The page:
Karen Mansfield is one of those rare artists who is deeply conversant with the history of rock music. Growing up, she absorbed a wide range of music: from the British invasion fizz of The Kicks, The Hollies, and The Animals, to the mystic sounds of The Doors and finally to the literate, jangly magic of The Smiths and R.E.M. Mansfield took it all in, transcended it and became very much herself. With her new disc, Thistle and Boon, she convincingly displays a unique voice and writing style. It’s so commanding and original, that someday other musicians will be citing her as an influence.
This New Jersey native’s musical evolution was slightly circuitous, but ultimately absolutely perfect. She began with experimenting with recording at age 10, journal writing at 15, which led to poetry and eventually guitar playing and songwriting. After steeping herself in classic rock and arty indie bands, Mansfield started an almost all-girl punk group, The Bleeding Knees, who performed all over the New Jersey shore and opened for Punk legend Johnny Thunders. “We weren’t very good, but we were funny, passionate and outrageous,” says Mansfield. “But the direction the other girls wanted to go in was too extreme and unfulfilling, just not where I felt I was being called. My father at the time was diagnosed with cancer and passed away within six months and this forced me to take a more serious approach to life and my creativity. I was evolving and wrote from a deeper place.”
She performed solo for several years, winning numerous local awards, played bass in a punk band called The Summer Nationals (featuring members of New Jersey’s Whirling Dervishes) and then fronted a three piece alternative garage pop band called Mansfield Electric. Through the years, with spec deals and contracts with indie labels, Mansfield recorded numerous not-yet-released albums and demos.
In November 2014, she released her self-titled six song e.p. on her own label, Willow Bella Music. In Feb 2018 she released her first full length album, ‘Thistle and Boon’ again on Willow Bella, entering Billboard’s Heat-seekers Chart for the Mid Atlantic at number 6 the following week. The first single from the album, “There Was a Girl” was named one of the top 10 songs of New Jersey for 2017 by the Asbury Park Press.
It’s a haunting, moody disc, that moves from quiet, introspective numbers like “The West Side,” which showcases Mansfield’s seductive, girlish voice and gorgeous vibrato to the romantic, rushing “Me and Leslie,” that shows trace elements of Bruce Springsteen, Rickie Lee Jones and British songbird Lulu. But maybe it’s best to let Mansfield talk about some of her favorites.
“I’ve always felt strongly about ‘Lover for the Ride.’ It’s one of the first songs I wrote that made me believe that I could take myself more seriously as a songwriter, that I had something more meaningful to convey than the satirical defiance of my early writing. It comes from a deep, honest place of yearning and exposes a vulnerability I was unable to share as a beginning songwriter. I feel the song is about one’s quest for simple yet elusive happiness. The song came to me through my experience as a person who has suffered on and off with depression and has struggled with alcohol.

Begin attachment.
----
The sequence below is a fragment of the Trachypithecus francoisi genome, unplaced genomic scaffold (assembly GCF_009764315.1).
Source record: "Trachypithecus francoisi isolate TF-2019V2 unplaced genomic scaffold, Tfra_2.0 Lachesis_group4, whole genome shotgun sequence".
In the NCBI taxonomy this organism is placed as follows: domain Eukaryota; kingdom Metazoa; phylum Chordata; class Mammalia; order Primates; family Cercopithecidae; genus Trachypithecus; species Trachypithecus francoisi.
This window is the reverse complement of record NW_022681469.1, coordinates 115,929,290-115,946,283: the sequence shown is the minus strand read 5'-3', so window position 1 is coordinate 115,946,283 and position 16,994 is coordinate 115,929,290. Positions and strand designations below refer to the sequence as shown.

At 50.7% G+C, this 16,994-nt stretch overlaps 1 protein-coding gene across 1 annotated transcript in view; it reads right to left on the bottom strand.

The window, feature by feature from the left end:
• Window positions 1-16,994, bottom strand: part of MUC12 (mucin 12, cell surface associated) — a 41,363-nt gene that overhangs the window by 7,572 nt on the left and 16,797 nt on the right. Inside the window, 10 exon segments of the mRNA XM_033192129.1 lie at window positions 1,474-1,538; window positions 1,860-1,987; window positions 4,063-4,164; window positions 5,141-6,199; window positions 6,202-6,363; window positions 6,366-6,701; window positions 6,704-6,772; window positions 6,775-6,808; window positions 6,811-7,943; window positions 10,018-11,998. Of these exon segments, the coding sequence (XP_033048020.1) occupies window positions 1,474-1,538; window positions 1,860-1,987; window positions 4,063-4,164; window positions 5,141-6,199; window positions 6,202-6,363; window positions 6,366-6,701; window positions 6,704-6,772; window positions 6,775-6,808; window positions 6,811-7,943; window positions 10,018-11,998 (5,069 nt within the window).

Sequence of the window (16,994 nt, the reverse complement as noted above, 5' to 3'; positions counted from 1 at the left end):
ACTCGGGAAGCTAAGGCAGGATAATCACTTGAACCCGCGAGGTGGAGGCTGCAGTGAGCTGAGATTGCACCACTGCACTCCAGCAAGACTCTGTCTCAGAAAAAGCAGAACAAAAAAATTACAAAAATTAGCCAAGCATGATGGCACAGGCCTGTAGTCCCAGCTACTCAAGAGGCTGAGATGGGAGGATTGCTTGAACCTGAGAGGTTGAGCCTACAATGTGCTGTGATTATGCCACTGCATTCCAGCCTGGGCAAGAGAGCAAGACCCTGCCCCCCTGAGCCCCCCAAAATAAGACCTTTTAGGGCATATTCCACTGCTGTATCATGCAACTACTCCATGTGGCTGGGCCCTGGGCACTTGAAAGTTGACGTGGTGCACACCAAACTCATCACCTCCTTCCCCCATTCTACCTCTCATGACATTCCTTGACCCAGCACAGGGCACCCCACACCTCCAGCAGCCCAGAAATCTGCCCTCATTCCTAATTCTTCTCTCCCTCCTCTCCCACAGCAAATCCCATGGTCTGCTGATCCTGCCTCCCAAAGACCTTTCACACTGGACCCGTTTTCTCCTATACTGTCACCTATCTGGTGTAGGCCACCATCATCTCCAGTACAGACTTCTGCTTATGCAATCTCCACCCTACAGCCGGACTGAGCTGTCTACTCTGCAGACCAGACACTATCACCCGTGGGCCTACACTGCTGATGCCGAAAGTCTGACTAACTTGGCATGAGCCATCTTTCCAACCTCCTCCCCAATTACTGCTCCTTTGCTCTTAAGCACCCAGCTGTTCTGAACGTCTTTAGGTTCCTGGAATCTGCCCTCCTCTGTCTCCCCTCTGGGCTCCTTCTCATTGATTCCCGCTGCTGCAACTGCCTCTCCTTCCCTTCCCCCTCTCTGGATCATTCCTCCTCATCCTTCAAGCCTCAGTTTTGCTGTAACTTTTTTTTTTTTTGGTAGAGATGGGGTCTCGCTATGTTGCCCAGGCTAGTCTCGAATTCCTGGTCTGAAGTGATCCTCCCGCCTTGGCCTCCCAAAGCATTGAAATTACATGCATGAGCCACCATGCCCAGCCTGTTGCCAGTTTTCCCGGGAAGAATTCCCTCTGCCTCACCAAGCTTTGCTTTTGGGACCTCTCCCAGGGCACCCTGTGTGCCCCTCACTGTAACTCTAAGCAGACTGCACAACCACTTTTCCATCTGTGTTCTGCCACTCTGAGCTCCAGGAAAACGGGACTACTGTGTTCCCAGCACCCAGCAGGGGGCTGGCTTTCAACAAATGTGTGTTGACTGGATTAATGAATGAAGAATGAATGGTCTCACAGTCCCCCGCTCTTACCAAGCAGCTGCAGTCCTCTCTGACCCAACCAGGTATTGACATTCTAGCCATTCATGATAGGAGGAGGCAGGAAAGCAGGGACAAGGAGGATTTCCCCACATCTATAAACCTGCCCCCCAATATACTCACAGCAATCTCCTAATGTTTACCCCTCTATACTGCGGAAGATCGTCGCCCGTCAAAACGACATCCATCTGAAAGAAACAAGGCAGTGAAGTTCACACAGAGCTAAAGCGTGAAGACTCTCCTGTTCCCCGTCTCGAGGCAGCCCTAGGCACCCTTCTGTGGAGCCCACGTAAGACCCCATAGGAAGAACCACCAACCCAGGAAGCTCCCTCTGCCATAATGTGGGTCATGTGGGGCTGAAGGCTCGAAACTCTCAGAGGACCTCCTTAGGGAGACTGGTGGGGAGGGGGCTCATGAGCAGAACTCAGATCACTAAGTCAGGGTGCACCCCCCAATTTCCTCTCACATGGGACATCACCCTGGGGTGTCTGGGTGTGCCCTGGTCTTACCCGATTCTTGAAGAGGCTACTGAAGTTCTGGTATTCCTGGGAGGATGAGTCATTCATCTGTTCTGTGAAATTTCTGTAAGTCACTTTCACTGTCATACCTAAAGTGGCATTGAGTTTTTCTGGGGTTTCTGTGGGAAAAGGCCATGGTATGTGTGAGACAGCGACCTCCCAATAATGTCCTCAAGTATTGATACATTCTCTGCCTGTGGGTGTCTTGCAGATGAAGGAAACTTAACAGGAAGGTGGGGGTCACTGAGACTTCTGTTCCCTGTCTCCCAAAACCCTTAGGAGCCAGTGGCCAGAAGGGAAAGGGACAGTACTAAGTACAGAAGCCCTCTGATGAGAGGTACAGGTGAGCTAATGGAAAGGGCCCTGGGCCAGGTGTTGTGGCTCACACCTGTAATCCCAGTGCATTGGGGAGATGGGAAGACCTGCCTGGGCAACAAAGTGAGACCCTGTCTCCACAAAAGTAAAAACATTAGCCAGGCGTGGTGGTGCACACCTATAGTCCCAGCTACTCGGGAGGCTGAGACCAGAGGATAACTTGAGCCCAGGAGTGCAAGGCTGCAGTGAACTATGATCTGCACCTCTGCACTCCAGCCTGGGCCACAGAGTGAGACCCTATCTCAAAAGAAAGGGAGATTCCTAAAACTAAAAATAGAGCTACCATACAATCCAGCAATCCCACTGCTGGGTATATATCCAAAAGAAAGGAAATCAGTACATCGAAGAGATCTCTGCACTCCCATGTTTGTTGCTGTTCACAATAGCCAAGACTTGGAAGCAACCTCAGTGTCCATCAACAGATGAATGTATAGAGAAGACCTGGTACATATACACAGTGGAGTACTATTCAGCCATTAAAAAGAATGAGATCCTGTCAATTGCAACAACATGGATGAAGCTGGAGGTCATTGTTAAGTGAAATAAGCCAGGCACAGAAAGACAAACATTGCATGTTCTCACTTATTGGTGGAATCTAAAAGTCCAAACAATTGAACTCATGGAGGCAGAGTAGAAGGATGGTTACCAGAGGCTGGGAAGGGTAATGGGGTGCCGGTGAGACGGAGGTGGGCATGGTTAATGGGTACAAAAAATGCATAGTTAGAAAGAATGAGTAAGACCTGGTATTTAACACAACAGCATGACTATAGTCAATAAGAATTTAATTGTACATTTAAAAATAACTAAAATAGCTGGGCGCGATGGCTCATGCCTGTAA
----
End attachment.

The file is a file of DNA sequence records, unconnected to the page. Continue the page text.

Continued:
‘You Make Me Happy,’ which closes the album was born of a very different place altogether. It’s about experiencing true contentment. The song came to me in a dream where I heard it coming out out of a radio. I’d never written anything so positive before so it felt very new to me. I wasn’t really sure that It’d be song I’d ever record. Then, this past summer, while we were starting production on the album, I reread ‘The Old Man and the Sea.’ I came upon the line where old man says to the boy, ‘You make me happy.’ I thought, ‘What a wonderful thing to say to someone. In some ways it might mean just as much if not more than saying ‘I love you. This made me believe in the song, it’s message and that it was for me.”
One of the reasons the album has such a consistently fine groove is due to the drummer Aaron Comess from the Spin Doctors. Other players include Jack Daley, longtime bassist for Lenny Kravitz, who holds down the ‘bottom,’ beautifully. Playing various instruments and producing the record is Steve Greenwell, a seasoned vet who has worked with everyone from Hip Hop artists to Grammy winning songstress, Joss Stone. Emily Grove adds the fine background vocals. Billy Siegel adds piano on “Break Away” and keys on “My New Favorite Thing,” “There Was A Girl,” “Gone,” “Lover for the Ride” and “Me and Leslie”. Jay Shepard and Jimmy Farkas play guitars throughout.
Finally, Mansfield sees the title as an image and explanation for the yin and yang of the album’s charms. Thistle is a prickly, mostly unwanted weed, but it survives where nothing else can and blooms where nothing else will. It represents the songs on the album that were born of trying times, loss and heartache, that she believes mold us into a purer version of ourselves. She says, “If we let them, challenges can help us nurture our faith and bring positive spiritual transformation. So, in a way, I am like thistle, life is like thistle. Boon is a long awaited blessing, which for me is the album itself, who I’m becoming and the life I am living right now. The additional blessings are the fans who love it, the chance I had to work with Steve Greenwell, the caliber of musicians he brought to the project and lastly, that I’m doing what I set out to do since day one.”
You can catch her live, giving her all, on storied stages all along the Jersey shore and beyond.